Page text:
In the wake of a second handgun incident at a Bibb County school this year, Telegraph reporter Joe Kovac Jr. spoke to Ken Trump, a school safety expert, by phone Thursday about the issue of weapons in schools. Trump is president of National School Safety and Security Services, a Cleveland, Ohio, consulting firm. Trump has appeared on several network TV news programs and been quoted in major newspapers and magazines.
QUESTION: How can school officials address the outcry from parents who complain that not enough is being done about security?
ANSWER: Schools have to be talking and acting proactively on school security issues far before any specific incident. ... Oftentimes, schools are somewhat hesitant to talk with parents about school safety because they fear adverse publicity or that it would somehow create a negative image in the eyes of the school community. Secondly, schools need to candidly acknowledge what does occur in school and not be apologetic for it. If a kid is caught with a gun in school and it hasn’t been used, while some school administrators may look at that as negative publicity, the reality is that there’s good news there in that the weapon wasn’t used, that a kid came forward and a potential act of violence was prevented. Sometimes people fail to see the good news aspect of an incident like this. ... Schools reflect broader society, and when we have crime and drugs and violence out in our broader society, most reasonable parents are gonna understand that some of those things are gonna creep past the schoolhouse door.
QUESTION: What is the best way to keep kids from taking guns to school?
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ANSWER: The No. 1 place that weapons come from is the home. So while parents often want to focus on schools having metal detectors as a quick-fix answer to a gun incident, really the first and best line of defense starts at the home, with the families who have weapons to make sure that kids don’t have access to them.
QUESTION: So metal detectors aren’t a cure-all?
ANSWER: While on the surface it sounds like a good solution, the real story rests within the implementation of such a program. Metal detectors have been used in school districts across the country that are large, urban districts with a chronic history of weapons who, quite frankly are engaging metal detectors to help put out the fires of a chronic weapons and violence problem.
QUESTION: What are the shortcomings of metal detectors?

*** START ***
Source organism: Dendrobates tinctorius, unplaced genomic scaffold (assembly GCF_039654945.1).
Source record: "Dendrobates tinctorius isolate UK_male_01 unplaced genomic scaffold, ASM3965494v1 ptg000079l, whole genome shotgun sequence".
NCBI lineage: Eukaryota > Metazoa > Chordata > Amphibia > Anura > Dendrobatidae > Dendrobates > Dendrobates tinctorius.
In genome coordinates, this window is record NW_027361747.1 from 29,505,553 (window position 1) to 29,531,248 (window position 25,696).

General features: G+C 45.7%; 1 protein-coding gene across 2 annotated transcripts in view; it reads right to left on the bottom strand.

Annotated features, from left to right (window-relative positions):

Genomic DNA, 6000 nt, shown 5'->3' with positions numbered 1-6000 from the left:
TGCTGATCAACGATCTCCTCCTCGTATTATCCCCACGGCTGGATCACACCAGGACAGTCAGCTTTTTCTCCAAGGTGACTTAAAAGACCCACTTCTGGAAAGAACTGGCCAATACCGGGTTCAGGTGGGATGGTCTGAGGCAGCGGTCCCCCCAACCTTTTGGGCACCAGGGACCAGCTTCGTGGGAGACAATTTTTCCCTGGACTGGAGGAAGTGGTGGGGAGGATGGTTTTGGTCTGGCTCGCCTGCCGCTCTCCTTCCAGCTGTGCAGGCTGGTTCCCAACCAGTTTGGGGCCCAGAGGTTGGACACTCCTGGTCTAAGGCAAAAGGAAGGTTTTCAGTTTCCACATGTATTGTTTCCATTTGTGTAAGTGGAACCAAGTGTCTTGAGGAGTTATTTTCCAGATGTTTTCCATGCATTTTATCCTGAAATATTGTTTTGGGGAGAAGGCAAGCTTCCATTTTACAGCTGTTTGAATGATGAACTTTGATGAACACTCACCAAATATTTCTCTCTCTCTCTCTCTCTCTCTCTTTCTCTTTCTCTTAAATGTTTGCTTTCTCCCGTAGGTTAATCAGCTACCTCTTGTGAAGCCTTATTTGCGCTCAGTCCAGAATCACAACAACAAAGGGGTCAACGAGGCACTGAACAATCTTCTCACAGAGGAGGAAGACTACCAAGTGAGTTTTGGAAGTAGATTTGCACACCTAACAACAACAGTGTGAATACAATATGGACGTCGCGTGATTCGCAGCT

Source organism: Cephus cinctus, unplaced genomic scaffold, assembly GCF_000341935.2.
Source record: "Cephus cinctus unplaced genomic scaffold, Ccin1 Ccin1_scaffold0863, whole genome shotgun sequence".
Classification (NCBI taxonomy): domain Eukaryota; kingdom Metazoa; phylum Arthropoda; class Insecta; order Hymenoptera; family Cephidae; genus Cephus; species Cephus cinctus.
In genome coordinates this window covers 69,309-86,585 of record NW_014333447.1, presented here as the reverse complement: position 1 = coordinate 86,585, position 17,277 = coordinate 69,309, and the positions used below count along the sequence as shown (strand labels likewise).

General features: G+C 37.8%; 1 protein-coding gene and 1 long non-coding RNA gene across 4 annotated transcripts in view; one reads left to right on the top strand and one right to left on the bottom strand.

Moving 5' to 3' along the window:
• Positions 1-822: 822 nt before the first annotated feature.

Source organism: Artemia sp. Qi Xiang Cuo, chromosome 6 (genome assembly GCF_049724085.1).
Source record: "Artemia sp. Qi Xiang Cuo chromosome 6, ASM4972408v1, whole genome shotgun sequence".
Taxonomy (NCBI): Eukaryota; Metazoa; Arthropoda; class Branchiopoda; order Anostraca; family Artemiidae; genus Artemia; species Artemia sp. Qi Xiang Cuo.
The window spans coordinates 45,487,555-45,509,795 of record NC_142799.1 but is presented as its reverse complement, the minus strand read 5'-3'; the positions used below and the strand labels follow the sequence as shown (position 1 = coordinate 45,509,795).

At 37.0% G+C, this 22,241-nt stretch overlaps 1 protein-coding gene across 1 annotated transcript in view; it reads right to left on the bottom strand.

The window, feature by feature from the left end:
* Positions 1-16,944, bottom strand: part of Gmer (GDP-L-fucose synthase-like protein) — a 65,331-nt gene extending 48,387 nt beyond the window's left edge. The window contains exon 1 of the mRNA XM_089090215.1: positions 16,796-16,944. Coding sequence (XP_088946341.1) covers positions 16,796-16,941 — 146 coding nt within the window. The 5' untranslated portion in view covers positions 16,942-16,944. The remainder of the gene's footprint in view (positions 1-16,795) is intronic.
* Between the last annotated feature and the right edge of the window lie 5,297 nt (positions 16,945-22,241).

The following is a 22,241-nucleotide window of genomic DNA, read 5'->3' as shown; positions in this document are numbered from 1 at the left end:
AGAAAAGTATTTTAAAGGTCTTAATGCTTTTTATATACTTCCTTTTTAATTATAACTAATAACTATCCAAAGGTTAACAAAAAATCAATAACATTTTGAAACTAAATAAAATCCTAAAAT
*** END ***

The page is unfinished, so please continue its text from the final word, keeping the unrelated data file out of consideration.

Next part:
ANSWER: First of all, you’re not going to be doing metal detection at the bus stop or as the children walk out of the homes or outside on campus as they’re waiting to get into the doors. ... Are you going to hire additional security to staff all the other doors to make sure someone doesn’t slip in? Are you going to be able to secure first-floor windows so that one kid doesn’t hand a weapon through a window? Are you going to run those metal detectors 24/7, including for evening plays and athletic practices and events where parents come? Are you going to metal-detect your staff? Are you going to do it on the weekends where you may have teachers and staff come in? ... It’s extremely labor- and time-intensive to do it 100-percent right if you’re going to do it. And even then, it doesn’t give that guarantee that parents are looking for.
QUESTION: How do teachers and school officials usually find out about weapons on campus?
ANSWER: From kids who report to an adult that they trust that another student has a weapon. So those relationships have to be fostered, because that’s really the first and best line of defense.
QUESTION: What are some misconceptions about guns in schools?
ANSWER: One gun is one too many, and we don’t want to minimize that, but actually one of the most common weapons in schools is not guns but rather bladed weapons — knives, box cutters and razor blades. And, beyond that, we have to realize that the vast majority of students who are in school do not have any weapons at all.
QUESTION: How often do girls get caught sneaking guns into school?
ANSWER: While a large number of cases involve males, it’s been increasingly common over the past decade to see girls bring weapons.